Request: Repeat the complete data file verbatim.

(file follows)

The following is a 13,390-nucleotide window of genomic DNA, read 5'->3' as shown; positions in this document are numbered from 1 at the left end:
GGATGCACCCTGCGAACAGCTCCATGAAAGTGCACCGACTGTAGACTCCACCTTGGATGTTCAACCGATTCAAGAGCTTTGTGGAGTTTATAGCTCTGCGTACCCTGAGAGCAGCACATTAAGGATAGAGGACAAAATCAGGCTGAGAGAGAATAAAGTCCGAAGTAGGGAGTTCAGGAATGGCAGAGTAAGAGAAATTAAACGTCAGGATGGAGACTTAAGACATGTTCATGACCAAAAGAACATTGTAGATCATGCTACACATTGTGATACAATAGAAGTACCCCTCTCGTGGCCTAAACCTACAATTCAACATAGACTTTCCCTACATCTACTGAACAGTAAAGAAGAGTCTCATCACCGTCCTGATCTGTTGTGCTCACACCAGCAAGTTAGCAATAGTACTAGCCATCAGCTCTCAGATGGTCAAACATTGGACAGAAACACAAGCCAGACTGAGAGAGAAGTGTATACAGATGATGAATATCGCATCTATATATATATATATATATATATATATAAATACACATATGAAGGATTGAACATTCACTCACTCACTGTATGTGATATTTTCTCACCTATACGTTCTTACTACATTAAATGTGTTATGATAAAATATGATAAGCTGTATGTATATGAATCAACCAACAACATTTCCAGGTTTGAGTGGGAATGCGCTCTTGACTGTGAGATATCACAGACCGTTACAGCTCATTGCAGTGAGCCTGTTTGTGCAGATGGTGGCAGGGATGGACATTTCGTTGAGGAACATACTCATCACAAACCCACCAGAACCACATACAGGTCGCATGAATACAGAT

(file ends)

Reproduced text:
The following is a 13,390-nucleotide window of genomic DNA, read 5'->3' as shown; positions in this document are numbered from 1 at the left end:
GGATGCACCCTGCGAACAGCTCCATGAAAGTGCACCGACTGTAGACTCCACCTTGGATGTTCAACCGATTCAAGAGCTTTGTGGAGTTTATAGCTCTGCGTACCCTGAGAGCAGCACATTAAGGATAGAGGACAAAATCAGGCTGAGAGAGAATAAAGTCCGAAGTAGGGAGTTCAGGAATGGCAGAGTAAGAGAAATTAAACGTCAGGATGGAGACTTAAGACATGTTCATGACCAAAAGAACATTGTAGATCATGCTACACATTGTGATACAATAGAAGTACCCCTCTCGTGGCCTAAACCTACAATTCAACATAGACTTTCCCTACATCTACTGAACAGTAAAGAAGAGTCTCATCACCGTCCTGATCTGTTGTGCTCACACCAGCAAGTTAGCAATAGTACTAGCCATCAGCTCTCAGATGGTCAAACATTGGACAGAAACACAAGCCAGACTGAGAGAGAAGTGTATACAGATGATGAATATCGCATCTATATATATATATATATATATATATATAAATACACATATGAAGGATTGAACATTCACTCACTCACTGTATGTGATATTTTCTCACCTATACGTTCTTACTACATTAAATGTGTTATGATAAAATATGATAAGCTGTATGTATATGAATCAACCAACAACATTTCCAGGTTTGAGTGGGAATGCGCTCTTGACTGTGAGATATCACAGACCGTTACAGCTCATTGCAGTGAGCCTGTTTGTGCAGATGGTGGCAGGGATGGACATTTCGTTGAGGAACATACTCATCACAAACCCACCAGAACCACATACAGGTCGCATGAATACAGAT